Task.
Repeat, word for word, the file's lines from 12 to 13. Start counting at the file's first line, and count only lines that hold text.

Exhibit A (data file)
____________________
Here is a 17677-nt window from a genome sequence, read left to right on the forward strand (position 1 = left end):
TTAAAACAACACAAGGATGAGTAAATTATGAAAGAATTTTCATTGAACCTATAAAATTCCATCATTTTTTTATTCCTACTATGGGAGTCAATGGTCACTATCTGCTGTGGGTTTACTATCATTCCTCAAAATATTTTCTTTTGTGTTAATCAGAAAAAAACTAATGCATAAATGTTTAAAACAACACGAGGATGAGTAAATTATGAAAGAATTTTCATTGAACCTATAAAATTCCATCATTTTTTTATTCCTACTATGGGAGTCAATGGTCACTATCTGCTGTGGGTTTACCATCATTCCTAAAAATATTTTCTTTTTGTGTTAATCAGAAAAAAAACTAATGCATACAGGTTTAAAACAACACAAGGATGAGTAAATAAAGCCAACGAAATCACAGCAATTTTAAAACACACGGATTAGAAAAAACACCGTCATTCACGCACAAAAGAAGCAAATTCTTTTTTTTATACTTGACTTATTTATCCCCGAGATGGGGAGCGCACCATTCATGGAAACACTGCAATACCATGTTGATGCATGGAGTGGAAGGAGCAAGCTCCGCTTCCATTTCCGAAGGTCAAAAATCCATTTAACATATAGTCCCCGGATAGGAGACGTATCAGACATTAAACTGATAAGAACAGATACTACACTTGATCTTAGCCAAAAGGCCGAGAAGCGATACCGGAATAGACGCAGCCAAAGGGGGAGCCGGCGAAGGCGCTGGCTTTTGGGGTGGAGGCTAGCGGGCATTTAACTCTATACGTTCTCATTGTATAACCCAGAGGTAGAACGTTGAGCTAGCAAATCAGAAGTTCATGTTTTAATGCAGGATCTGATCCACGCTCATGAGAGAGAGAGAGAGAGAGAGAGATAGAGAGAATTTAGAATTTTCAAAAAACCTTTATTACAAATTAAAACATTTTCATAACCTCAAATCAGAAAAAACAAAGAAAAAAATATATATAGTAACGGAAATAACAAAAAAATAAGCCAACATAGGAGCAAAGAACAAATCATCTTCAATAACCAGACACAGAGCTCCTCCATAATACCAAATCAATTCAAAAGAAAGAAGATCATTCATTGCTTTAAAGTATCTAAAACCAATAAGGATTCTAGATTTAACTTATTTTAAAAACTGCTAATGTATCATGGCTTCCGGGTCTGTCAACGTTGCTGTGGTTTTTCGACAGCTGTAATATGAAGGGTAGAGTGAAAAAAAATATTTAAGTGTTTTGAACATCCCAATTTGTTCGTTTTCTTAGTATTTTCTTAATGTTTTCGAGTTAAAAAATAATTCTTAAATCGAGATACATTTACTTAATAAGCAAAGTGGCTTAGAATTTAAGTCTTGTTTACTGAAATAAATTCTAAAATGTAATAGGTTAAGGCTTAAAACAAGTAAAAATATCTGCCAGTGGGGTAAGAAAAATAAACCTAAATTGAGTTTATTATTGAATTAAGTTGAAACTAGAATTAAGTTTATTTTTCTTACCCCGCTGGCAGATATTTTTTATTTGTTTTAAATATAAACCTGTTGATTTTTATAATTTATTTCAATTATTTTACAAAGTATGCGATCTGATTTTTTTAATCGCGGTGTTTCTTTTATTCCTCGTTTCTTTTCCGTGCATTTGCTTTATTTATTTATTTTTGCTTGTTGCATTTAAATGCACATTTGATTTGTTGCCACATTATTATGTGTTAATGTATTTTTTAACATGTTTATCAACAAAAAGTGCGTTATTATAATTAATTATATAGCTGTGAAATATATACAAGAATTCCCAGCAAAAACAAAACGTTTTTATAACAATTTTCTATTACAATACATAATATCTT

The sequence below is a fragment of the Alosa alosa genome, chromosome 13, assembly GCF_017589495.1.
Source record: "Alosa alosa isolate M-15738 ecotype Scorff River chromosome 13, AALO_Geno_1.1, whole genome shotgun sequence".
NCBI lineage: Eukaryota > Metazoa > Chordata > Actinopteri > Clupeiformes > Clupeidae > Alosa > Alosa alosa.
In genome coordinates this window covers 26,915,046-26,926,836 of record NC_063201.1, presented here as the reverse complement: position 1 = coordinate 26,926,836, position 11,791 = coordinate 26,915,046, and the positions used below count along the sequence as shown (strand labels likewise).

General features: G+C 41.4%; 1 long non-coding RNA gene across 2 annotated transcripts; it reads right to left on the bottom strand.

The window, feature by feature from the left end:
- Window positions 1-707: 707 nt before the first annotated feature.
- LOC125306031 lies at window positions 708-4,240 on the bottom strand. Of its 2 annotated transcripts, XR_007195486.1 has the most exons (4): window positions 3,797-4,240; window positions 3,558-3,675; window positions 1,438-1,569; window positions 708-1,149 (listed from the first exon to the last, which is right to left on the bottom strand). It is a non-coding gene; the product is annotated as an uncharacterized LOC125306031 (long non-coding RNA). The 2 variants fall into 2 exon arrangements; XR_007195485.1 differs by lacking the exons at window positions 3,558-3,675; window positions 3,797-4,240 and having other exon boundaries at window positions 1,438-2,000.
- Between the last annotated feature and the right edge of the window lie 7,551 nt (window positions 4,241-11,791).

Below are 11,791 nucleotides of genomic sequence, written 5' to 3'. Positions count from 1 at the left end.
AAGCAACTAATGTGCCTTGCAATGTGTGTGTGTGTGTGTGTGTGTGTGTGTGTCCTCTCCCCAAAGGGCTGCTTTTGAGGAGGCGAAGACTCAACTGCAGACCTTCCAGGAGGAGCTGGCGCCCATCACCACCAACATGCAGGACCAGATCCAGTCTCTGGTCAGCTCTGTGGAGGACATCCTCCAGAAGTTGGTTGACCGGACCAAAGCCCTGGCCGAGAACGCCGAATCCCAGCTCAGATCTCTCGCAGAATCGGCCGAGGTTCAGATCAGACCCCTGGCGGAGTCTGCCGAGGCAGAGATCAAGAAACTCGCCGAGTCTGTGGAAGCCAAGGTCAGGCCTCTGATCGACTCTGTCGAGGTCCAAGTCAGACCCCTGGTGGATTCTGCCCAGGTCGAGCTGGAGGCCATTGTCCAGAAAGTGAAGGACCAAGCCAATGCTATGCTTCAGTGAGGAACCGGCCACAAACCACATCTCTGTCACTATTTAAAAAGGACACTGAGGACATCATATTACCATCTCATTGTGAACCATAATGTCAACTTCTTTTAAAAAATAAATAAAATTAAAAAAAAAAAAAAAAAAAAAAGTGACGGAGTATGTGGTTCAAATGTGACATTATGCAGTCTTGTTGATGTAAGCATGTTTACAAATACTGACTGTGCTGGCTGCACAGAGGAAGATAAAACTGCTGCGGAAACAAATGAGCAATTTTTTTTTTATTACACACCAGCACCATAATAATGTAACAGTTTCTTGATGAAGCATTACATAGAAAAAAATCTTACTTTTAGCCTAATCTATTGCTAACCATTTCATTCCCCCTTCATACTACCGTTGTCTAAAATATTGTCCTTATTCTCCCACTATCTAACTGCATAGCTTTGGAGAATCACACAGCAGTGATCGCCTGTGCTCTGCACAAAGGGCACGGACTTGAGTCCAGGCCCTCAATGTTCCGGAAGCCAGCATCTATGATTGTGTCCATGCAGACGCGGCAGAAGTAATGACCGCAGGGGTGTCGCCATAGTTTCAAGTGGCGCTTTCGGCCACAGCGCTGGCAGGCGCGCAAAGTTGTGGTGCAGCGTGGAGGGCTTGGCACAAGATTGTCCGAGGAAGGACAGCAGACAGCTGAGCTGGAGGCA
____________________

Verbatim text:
Below are 11,791 nucleotides of genomic sequence, written 5' to 3'. Positions count from 1 at the left end.
AAGCAACTAATGTGCCTTGCAATGTGTGTGTGTGTGTGTGTGTGTGTGTGTGTCCTCTCCCCAAAGGGCTGCTTTTGAGGAGGCGAAGACTCAACTGCAGACCTTCCAGGAGGAGCTGGCGCCCATCACCACCAACATGCAGGACCAGATCCAGTCTCTGGTCAGCTCTGTGGAGGACATCCTCCAGAAGTTGGTTGACCGGACCAAAGCCCTGGCCGAGAACGCCGAATCCCAGCTCAGATCTCTCGCAGAATCGGCCGAGGTTCAGATCAGACCCCTGGCGGAGTCTGCCGAGGCAGAGATCAAGAAACTCGCCGAGTCTGTGGAAGCCAAGGTCAGGCCTCTGATCGACTCTGTCGAGGTCCAAGTCAGACCCCTGGTGGATTCTGCCCAGGTCGAGCTGGAGGCCATTGTCCAGAAAGTGAAGGACCAAGCCAATGCTATGCTTCAGTGAGGAACCGGCCACAAACCACATCTCTGTCACTATTTAAAAAGGACACTGAGGACATCATATTACCATCTCATTGTGAACCATAATGTCAACTTCTTTTAAAAAATAAATAAAATTAAAAAAAAAAAAAAAAAAAAAAGTGACGGAGTATGTGGTTCAAATGTGACATTATGCAGTCTTGTTGATGTAAGCATGTTTACAAATACTGACTGTGCTGGCTGCACAGAGGAAGATAAAACTGCTGCGGAAACAAATGAGCAATTTTTTTTTTATTACACACCAGCACCATAATAATGTAACAGTTTCTTGATGAAGCATTACATAGAAAAAAATCTTACTTTTAGCCTAATCTATTGCTAACCATTTCATTCCCCCTTCATACTACCGTTGTCTAAAATATTGTCCTTATTCTCCCACTATCTAACTGCATAGCTTTGGAGAATCACACAGCAGTGATCGCCTGTGCTCTGCACAAAGGGCACGGACTTGAGTCCAGGCCCTCAATGTTCCGGAAGCCAGCATCTATGATTGTGTCCATGCAGACGCGGCAGAAGTAATGACCGCAGGGGTGTCGCCATAGTTTCAAGTGGCGCTTTCGGCCACAGCGCTGGCAGGCGCGCAAAGTTGTGGTGCAGCGTGGAGGGCTTGGCACAAGATTGTCCGAGGAAGGACAGCAGACAGCTGAGCTGGAGGCA